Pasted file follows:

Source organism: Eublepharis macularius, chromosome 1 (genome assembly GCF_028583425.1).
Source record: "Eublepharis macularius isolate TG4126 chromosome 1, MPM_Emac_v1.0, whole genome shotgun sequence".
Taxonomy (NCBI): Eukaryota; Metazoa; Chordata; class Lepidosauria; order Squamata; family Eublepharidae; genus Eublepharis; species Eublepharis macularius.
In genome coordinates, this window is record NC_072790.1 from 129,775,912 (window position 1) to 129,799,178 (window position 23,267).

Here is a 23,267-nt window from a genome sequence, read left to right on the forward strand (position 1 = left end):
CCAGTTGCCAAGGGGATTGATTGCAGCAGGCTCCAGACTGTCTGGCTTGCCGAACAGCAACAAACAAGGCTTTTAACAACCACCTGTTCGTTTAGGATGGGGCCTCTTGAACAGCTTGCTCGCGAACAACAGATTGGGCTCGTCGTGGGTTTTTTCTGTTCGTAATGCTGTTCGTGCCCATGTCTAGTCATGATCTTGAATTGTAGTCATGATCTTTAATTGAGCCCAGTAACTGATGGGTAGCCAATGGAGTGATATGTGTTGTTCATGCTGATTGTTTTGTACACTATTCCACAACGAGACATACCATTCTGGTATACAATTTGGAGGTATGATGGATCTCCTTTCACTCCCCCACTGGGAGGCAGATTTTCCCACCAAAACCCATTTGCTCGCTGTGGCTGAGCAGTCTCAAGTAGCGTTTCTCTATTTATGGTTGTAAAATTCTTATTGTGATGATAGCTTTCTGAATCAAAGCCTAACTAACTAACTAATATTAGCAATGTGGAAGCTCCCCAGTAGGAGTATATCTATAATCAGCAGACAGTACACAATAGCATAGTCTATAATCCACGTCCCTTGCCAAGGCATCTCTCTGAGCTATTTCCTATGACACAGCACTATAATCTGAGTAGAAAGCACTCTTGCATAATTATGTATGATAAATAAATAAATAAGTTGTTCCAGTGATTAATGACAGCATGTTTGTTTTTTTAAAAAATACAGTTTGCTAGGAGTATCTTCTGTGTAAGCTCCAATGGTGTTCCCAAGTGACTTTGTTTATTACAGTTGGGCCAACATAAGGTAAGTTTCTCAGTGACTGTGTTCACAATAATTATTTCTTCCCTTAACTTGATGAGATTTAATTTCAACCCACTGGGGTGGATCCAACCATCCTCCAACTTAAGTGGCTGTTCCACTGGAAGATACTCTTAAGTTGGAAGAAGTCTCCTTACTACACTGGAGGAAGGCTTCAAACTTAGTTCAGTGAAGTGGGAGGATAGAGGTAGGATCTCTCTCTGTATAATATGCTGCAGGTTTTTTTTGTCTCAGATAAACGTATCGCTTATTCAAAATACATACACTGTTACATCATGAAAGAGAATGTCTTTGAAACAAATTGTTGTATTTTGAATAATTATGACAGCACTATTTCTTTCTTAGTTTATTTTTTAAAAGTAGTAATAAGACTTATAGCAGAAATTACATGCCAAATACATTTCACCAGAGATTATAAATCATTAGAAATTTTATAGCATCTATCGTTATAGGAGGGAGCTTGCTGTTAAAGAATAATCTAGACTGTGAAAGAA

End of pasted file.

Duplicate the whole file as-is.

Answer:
Source organism: Eublepharis macularius, chromosome 1 (genome assembly GCF_028583425.1).
Source record: "Eublepharis macularius isolate TG4126 chromosome 1, MPM_Emac_v1.0, whole genome shotgun sequence".
Taxonomy (NCBI): Eukaryota; Metazoa; Chordata; class Lepidosauria; order Squamata; family Eublepharidae; genus Eublepharis; species Eublepharis macularius.
In genome coordinates, this window is record NC_072790.1 from 129,775,912 (window position 1) to 129,799,178 (window position 23,267).

Here is a 23,267-nt window from a genome sequence, read left to right on the forward strand (position 1 = left end):
CCAGTTGCCAAGGGGATTGATTGCAGCAGGCTCCAGACTGTCTGGCTTGCCGAACAGCAACAAACAAGGCTTTTAACAACCACCTGTTCGTTTAGGATGGGGCCTCTTGAACAGCTTGCTCGCGAACAACAGATTGGGCTCGTCGTGGGTTTTTTCTGTTCGTAATGCTGTTCGTGCCCATGTCTAGTCATGATCTTGAATTGTAGTCATGATCTTTAATTGAGCCCAGTAACTGATGGGTAGCCAATGGAGTGATATGTGTTGTTCATGCTGATTGTTTTGTACACTATTCCACAACGAGACATACCATTCTGGTATACAATTTGGAGGTATGATGGATCTCCTTTCACTCCCCCACTGGGAGGCAGATTTTCCCACCAAAACCCATTTGCTCGCTGTGGCTGAGCAGTCTCAAGTAGCGTTTCTCTATTTATGGTTGTAAAATTCTTATTGTGATGATAGCTTTCTGAATCAAAGCCTAACTAACTAACTAATATTAGCAATGTGGAAGCTCCCCAGTAGGAGTATATCTATAATCAGCAGACAGTACACAATAGCATAGTCTATAATCCACGTCCCTTGCCAAGGCATCTCTCTGAGCTATTTCCTATGACACAGCACTATAATCTGAGTAGAAAGCACTCTTGCATAATTATGTATGATAAATAAATAAATAAGTTGTTCCAGTGATTAATGACAGCATGTTTGTTTTTTTAAAAAATACAGTTTGCTAGGAGTATCTTCTGTGTAAGCTCCAATGGTGTTCCCAAGTGACTTTGTTTATTACAGTTGGGCCAACATAAGGTAAGTTTCTCAGTGACTGTGTTCACAATAATTATTTCTTCCCTTAACTTGATGAGATTTAATTTCAACCCACTGGGGTGGATCCAACCATCCTCCAACTTAAGTGGCTGTTCCACTGGAAGATACTCTTAAGTTGGAAGAAGTCTCCTTACTACACTGGAGGAAGGCTTCAAACTTAGTTCAGTGAAGTGGGAGGATAGAGGTAGGATCTCTCTCTGTATAATATGCTGCAGGTTTTTTTTGTCTCAGATAAACGTATCGCTTATTCAAAATACATACACTGTTACATCATGAAAGAGAATGTCTTTGAAACAAATTGTTGTATTTTGAATAATTATGACAGCACTATTTCTTTCTTAGTTTATTTTTTAAAAGTAGTAATAAGACTTATAGCAGAAATTACATGCCAAATACATTTCACCAGAGATTATAAATCATTAGAAATTTTATAGCATCTATCGTTATAGGAGGGAGCTTGCTGTTAAAGAATAATCTAGACTGTGAAAGAA